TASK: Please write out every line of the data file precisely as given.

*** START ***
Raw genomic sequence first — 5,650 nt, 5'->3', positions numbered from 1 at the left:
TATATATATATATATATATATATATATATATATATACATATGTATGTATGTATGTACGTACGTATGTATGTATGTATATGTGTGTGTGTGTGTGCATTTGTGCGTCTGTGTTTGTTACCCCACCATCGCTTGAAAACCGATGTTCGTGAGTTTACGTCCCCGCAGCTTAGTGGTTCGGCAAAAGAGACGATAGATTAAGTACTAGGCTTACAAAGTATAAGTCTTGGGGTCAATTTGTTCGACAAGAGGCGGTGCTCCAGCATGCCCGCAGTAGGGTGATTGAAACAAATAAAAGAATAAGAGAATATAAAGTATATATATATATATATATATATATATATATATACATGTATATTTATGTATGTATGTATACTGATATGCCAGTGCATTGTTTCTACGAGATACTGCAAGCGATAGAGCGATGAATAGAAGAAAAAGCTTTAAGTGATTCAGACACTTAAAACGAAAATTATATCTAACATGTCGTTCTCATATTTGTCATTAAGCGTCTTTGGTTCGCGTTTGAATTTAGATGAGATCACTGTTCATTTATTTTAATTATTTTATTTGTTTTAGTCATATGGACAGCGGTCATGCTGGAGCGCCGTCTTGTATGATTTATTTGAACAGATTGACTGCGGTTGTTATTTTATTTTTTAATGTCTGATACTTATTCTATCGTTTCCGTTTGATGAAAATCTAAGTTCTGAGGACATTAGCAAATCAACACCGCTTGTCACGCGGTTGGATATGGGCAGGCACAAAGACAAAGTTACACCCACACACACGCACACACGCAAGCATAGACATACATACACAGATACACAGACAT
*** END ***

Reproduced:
Raw genomic sequence first — 5,650 nt, 5'->3', positions numbered from 1 at the left:
TATATATATATATATATATATATATATATATATATACATATGTATGTATGTATGTACGTACGTATGTATGTATGTATATGTGTGTGTGTGTGTGCATTTGTGCGTCTGTGTTTGTTACCCCACCATCGCTTGAAAACCGATGTTCGTGAGTTTACGTCCCCGCAGCTTAGTGGTTCGGCAAAAGAGACGATAGATTAAGTACTAGGCTTACAAAGTATAAGTCTTGGGGTCAATTTGTTCGACAAGAGGCGGTGCTCCAGCATGCCCGCAGTAGGGTGATTGAAACAAATAAAAGAATAAGAGAATATAAAGTATATATATATATATATATATATATATATATATACATGTATATTTATGTATGTATGTATACTGATATGCCAGTGCATTGTTTCTACGAGATACTGCAAGCGATAGAGCGATGAATAGAAGAAAAAGCTTTAAGTGATTCAGACACTTAAAACGAAAATTATATCTAACATGTCGTTCTCATATTTGTCATTAAGCGTCTTTGGTTCGCGTTTGAATTTAGATGAGATCACTGTTCATTTATTTTAATTATTTTATTTGTTTTAGTCATATGGACAGCGGTCATGCTGGAGCGCCGTCTTGTATGATTTATTTGAACAGATTGACTGCGGTTGTTATTTTATTTTTTAATGTCTGATACTTATTCTATCGTTTCCGTTTGATGAAAATCTAAGTTCTGAGGACATTAGCAAATCAACACCGCTTGTCACGCGGTTGGATATGGGCAGGCACAAAGACAAAGTTACACCCACACACACGCACACACGCAAGCATAGACATACATACACAGATACACAGACAT